WHEN I MOVED TO ISRAEL THREE YEARS AGO, one of the questions asked of me was “What kind of Jew are you?” My answer was “Shomer” — that is, a member of Hashomer Hatzair, the Socialist-Zionist movement.
A few bureaucrats along the way tried to get me to change my answer to Reform or secular or unaffiliated, but I pushed back. I grew up in the community spaces of Hashomer Hatzair. My heroes were the people who fought back during the Shoah — many of them members of the movement, such as Abba Kovner and Mordecai Anielewicz — as well as “our” thinkers, such as Martin Buber. Growing up in the Socialist-Zionist movement as a member of Hashomer Hatzair in North America, I was exposed to education about Zionism, Israel, oppression, justice, and identity.
This education was far less focused than it once was on aliyah (moving to Israel) to build a kibbutz. Instead, the focus was on developing critical thinking through the lens of a leftist Zionism among youth who had a sense justice and of Jewish identity. Yet many of the historical ideologies and identities at the core of our history were very much in the background, quietly guiding the education in which we took part.
The next year I took part in a “values” auction at Camp Shomria. We were each given a budget of fake money to bid on the values we wanted to carry forward into our adult lives. It was fun and thought-provoking, but the element that stayed with me most was that at the end of the activity a group of us, 14-year-olds, sat around in the shade of Camp Shomria debating the merits of the values we had “bought.” We didn’t run off to smoke cigarettes and gossip in the forest; we talked about the world we wanted to live in and the values that might help bring it about.
Later, as I took on more leadership positions in the movement, my generation began exploring where all of this education was leading us. We spent years relearning our history: the founding and the decline of the kibbutz movement, texts by Ber Borochov, Erich Fromm, and Martin Buber, poetry by Rachel. We developed an understanding of how our summer camp and community centers had become so central to our lives.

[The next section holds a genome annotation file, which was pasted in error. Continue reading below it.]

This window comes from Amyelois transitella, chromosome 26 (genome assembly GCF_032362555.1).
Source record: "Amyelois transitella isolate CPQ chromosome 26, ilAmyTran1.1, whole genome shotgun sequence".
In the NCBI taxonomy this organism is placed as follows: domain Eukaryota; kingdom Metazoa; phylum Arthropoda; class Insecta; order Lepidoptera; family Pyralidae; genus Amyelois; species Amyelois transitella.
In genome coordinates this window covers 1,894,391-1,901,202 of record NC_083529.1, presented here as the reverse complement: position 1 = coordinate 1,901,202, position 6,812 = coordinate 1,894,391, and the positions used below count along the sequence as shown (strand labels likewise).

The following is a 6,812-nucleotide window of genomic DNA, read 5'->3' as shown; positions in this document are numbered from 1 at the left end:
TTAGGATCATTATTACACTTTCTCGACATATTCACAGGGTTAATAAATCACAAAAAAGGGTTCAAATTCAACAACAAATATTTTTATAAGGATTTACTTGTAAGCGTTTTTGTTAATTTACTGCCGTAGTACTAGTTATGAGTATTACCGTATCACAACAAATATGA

We met people from Hashomer Hatzair in Israel, from other youth movements similar to ours, and from the urban kibbutz movement. We started to reach out to people from other social movements in Israel, New York and Toronto, and we deconstructed past ideas of socialism and Zionism in order to construct new ones and to build frameworks for living life based on our ideals. We built communal groups to take on these challenges together. The commune I co-founded in Israel and New York City was called Orev (which means “blackbird” or “raven” in Hebrew), named for the lesser-known bird that Noah sends out to look for land after the flood — birds that can survive in all sorts of conditions.
This education and upbringing, begun in those youth-led dialogues, allowed me to learn how to think critically about the world, about history, and about Israel and the Zionist movement. I was taught to examine the texts, tropes, and ceremonies more deeply. I was taught, as the Jewish sage Maimonides suggested, to “teach thy tongue to say ‘I do not know’” and thereby make progress. Perhaps that’s why I wasn’t shocked when I began to learn about the devastating realities — including the ongoing occupation, the Nakba, the racism, and the militarism — facing Israeli society and the Zionist project. Instead of shock, I felt determined to work to counter those destructive aspects and build positive alternatives in their place.